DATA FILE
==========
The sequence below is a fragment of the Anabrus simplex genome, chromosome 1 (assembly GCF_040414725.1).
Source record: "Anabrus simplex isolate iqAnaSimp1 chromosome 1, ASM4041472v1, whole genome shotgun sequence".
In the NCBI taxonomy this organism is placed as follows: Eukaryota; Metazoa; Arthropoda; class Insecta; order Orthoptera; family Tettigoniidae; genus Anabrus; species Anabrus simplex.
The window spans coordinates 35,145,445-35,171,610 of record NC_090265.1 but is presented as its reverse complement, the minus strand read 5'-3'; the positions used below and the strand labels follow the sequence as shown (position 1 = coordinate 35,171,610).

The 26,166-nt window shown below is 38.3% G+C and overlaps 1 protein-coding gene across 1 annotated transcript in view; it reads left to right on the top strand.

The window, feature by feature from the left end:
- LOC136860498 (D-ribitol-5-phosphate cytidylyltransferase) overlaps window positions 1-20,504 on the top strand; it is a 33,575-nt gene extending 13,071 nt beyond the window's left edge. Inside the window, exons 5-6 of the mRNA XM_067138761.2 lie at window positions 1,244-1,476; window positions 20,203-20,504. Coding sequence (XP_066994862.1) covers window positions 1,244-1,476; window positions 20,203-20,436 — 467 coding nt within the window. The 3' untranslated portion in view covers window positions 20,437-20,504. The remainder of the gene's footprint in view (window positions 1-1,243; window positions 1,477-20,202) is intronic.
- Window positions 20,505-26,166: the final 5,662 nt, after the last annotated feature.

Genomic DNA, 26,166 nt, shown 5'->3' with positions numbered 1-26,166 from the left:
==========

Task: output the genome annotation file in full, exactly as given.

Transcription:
The sequence below is a fragment of the Anabrus simplex genome, chromosome 1 (assembly GCF_040414725.1).
Source record: "Anabrus simplex isolate iqAnaSimp1 chromosome 1, ASM4041472v1, whole genome shotgun sequence".
In the NCBI taxonomy this organism is placed as follows: Eukaryota; Metazoa; Arthropoda; class Insecta; order Orthoptera; family Tettigoniidae; genus Anabrus; species Anabrus simplex.
The window spans coordinates 35,145,445-35,171,610 of record NC_090265.1 but is presented as its reverse complement, the minus strand read 5'-3'; the positions used below and the strand labels follow the sequence as shown (position 1 = coordinate 35,171,610).

The 26,166-nt window shown below is 38.3% G+C and overlaps 1 protein-coding gene across 1 annotated transcript in view; it reads left to right on the top strand.

The window, feature by feature from the left end:
- LOC136860498 (D-ribitol-5-phosphate cytidylyltransferase) overlaps window positions 1-20,504 on the top strand; it is a 33,575-nt gene extending 13,071 nt beyond the window's left edge. Inside the window, exons 5-6 of the mRNA XM_067138761.2 lie at window positions 1,244-1,476; window positions 20,203-20,504. Coding sequence (XP_066994862.1) covers window positions 1,244-1,476; window positions 20,203-20,436 — 467 coding nt within the window. The 3' untranslated portion in view covers window positions 20,437-20,504. The remainder of the gene's footprint in view (window positions 1-1,243; window positions 1,477-20,202) is intronic.
- Window positions 20,505-26,166: the final 5,662 nt, after the last annotated feature.

Genomic DNA, 26,166 nt, shown 5'->3' with positions numbered 1-26,166 from the left: